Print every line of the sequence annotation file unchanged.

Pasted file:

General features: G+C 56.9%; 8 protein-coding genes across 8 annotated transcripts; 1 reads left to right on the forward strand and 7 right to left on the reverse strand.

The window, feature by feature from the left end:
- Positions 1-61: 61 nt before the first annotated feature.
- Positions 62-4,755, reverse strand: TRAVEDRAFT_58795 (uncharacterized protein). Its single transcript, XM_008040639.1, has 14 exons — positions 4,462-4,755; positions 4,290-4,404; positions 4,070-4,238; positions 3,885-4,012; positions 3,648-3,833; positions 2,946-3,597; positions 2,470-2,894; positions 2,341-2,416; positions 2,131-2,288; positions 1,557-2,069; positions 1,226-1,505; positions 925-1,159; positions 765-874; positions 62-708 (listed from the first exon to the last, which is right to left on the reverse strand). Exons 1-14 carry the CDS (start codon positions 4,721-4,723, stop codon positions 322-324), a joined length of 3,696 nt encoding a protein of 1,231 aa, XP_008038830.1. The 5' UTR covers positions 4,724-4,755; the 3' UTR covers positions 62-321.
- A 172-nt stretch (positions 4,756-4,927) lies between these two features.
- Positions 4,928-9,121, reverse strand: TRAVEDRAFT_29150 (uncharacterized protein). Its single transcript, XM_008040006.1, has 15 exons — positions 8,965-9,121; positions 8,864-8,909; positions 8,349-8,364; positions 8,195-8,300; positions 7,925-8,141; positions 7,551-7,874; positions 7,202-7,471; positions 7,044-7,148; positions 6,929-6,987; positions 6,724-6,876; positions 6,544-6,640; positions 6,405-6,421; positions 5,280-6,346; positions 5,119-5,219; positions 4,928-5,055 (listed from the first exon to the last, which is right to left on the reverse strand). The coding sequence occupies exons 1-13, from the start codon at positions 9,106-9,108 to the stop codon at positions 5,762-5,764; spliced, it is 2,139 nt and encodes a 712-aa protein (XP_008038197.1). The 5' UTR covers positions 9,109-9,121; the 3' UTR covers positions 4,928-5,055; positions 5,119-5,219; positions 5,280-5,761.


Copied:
General features: G+C 56.9%; 8 protein-coding genes across 8 annotated transcripts; 1 reads left to right on the forward strand and 7 right to left on the reverse strand.

The window, feature by feature from the left end:
- Positions 1-61: 61 nt before the first annotated feature.
- Positions 62-4,755, reverse strand: TRAVEDRAFT_58795 (uncharacterized protein). Its single transcript, XM_008040639.1, has 14 exons — positions 4,462-4,755; positions 4,290-4,404; positions 4,070-4,238; positions 3,885-4,012; positions 3,648-3,833; positions 2,946-3,597; positions 2,470-2,894; positions 2,341-2,416; positions 2,131-2,288; positions 1,557-2,069; positions 1,226-1,505; positions 925-1,159; positions 765-874; positions 62-708 (listed from the first exon to the last, which is right to left on the reverse strand). Exons 1-14 carry the CDS (start codon positions 4,721-4,723, stop codon positions 322-324), a joined length of 3,696 nt encoding a protein of 1,231 aa, XP_008038830.1. The 5' UTR covers positions 4,724-4,755; the 3' UTR covers positions 62-321.
- A 172-nt stretch (positions 4,756-4,927) lies between these two features.
- Positions 4,928-9,121, reverse strand: TRAVEDRAFT_29150 (uncharacterized protein). Its single transcript, XM_008040006.1, has 15 exons — positions 8,965-9,121; positions 8,864-8,909; positions 8,349-8,364; positions 8,195-8,300; positions 7,925-8,141; positions 7,551-7,874; positions 7,202-7,471; positions 7,044-7,148; positions 6,929-6,987; positions 6,724-6,876; positions 6,544-6,640; positions 6,405-6,421; positions 5,280-6,346; positions 5,119-5,219; positions 4,928-5,055 (listed from the first exon to the last, which is right to left on the reverse strand). The coding sequence occupies exons 1-13, from the start codon at positions 9,106-9,108 to the stop codon at positions 5,762-5,764; spliced, it is 2,139 nt and encodes a 712-aa protein (XP_008038197.1). The 5' UTR covers positions 9,109-9,121; the 3' UTR covers positions 4,928-5,055; positions 5,119-5,219; positions 5,280-5,761.